Question of the Week

September 3, 2007


As homework piles up -- and backpacks get heavier -- many students accept back pain as a part of the back-to-school routine. Since there can be so many causes of back pain, it is important that children and teens don't just assume that they know the cause and ignore the pain.

"Causes of back pain, besides the spine and muscles of the back, may be related to one of several organ systems including the heart, lung, kidneys, gastrointestinal tract or the central nervous system. Signs and symptoms in children that may suggest an underlying problem and the need for further diagnostic testing to rule out a significant disease process include:

  • no possibility of trauma or overuse;
  • arthritis and joint pain;
  • change in activity level or the child tires easily;
  • pain that awakens the child from sleep;
  • no improvement with simple analgesics (e.g., acetaminophen [Tylenol], ibuprofen [Advil]);
  • pain changes (i.e., gets better or worse) with changes in the child's position; fever;
  • appetite changes;
  • loss of bowel or bladder control;
  • gait problems; or
  • motor weakness.
"While many of these signs and symptoms may occur with simple musculoskeletal strain resulting in back pain, their presence also may suggest an underlying problem or disease and the need for further tests."
National Pain Foundation

It is important to check with a doctor to determine the cause of the pain and, with that information, figure out what course of action needs to be taken.

"Causes of back pain that may occur in younger or older children:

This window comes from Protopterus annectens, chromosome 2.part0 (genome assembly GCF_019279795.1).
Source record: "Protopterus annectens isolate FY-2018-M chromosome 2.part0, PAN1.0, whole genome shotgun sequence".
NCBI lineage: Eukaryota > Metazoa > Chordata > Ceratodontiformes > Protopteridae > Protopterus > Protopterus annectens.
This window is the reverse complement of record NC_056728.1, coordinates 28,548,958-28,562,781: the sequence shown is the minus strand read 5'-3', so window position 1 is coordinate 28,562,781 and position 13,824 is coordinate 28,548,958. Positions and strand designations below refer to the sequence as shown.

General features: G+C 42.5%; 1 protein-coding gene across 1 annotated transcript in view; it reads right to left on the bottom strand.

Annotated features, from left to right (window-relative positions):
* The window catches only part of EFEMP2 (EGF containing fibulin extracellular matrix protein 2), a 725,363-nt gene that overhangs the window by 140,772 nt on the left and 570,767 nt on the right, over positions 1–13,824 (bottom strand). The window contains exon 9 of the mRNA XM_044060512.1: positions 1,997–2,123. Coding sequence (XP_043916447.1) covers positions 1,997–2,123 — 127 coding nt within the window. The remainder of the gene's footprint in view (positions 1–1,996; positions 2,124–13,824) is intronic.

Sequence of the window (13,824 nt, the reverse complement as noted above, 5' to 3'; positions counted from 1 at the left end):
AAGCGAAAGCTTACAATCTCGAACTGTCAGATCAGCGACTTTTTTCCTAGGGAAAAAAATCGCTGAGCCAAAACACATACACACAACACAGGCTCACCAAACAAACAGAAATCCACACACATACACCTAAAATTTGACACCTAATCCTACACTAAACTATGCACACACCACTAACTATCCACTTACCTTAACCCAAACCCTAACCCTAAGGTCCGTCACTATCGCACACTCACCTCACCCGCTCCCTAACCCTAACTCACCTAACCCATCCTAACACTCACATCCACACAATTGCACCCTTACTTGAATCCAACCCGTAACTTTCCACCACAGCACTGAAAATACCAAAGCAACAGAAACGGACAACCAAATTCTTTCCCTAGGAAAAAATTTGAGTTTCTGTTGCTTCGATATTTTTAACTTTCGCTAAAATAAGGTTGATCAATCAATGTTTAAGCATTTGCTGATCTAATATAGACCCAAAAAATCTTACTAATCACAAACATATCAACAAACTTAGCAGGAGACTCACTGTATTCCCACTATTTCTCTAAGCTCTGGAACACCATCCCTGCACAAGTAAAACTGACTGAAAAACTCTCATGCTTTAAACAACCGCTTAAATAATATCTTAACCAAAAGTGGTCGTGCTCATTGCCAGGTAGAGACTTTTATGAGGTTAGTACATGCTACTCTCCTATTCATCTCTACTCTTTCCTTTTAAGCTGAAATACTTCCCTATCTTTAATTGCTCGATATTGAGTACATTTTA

• Infection. Of constant concern to physicians is the diagnosis of infection of the spine (discitis) in children. An infection of the spine is of great consequence and requires prompt diagnosis. ...
  • Tumor. Another major concern for pediatricians > treating a child's back pain is potential for a tumor in the spine. Luckily, back pain caused by a spinal tumor is a very rare occurrence."

Sometimes, the pain may not be caused by a disease, nor is it caused by carrying too many books.

While it is important for children and teens to be active and find activities that they enjoy, it is also important that they don't push so hard that they damage their developing bodies.

"Causes of back pain that tend to occur among older children:

  • Spondylolysis. As kids' sporting events become more competitive and the activities more specialized, certain types of injuries causing back pain tend to arise. Spondylosis, a defect of the joint between vertebral bones, is commonly found in those who tend to hyperextend their backs (bend backwards), such as gymnasts. ...
  • Spondylolisthesis. Occasionally, further injury can be found as spondylolisthesis, a 'slipping' of one vertebra upon another. ...
  • Disc Injuries and vertebral fractures. Teens who tend to punish their spines through gymnastics or extreme sports (such as skateboarding, in-line skating, and vert > biking) will frequently land very hard on their feet or buttocks. Either way, the force is transmitted to their vertebrae, which can result in a vertebral fracture and/or damage to the intervertebral discs. ... If the disc material is extruded out or herniated, the spinal cord nerve roots leaving the cord can be compressed. This causes the sensation of pain along the path of that nerve. A well-known version of this is sciatica, which presents as buttock pain radiating down the back of a leg. ..."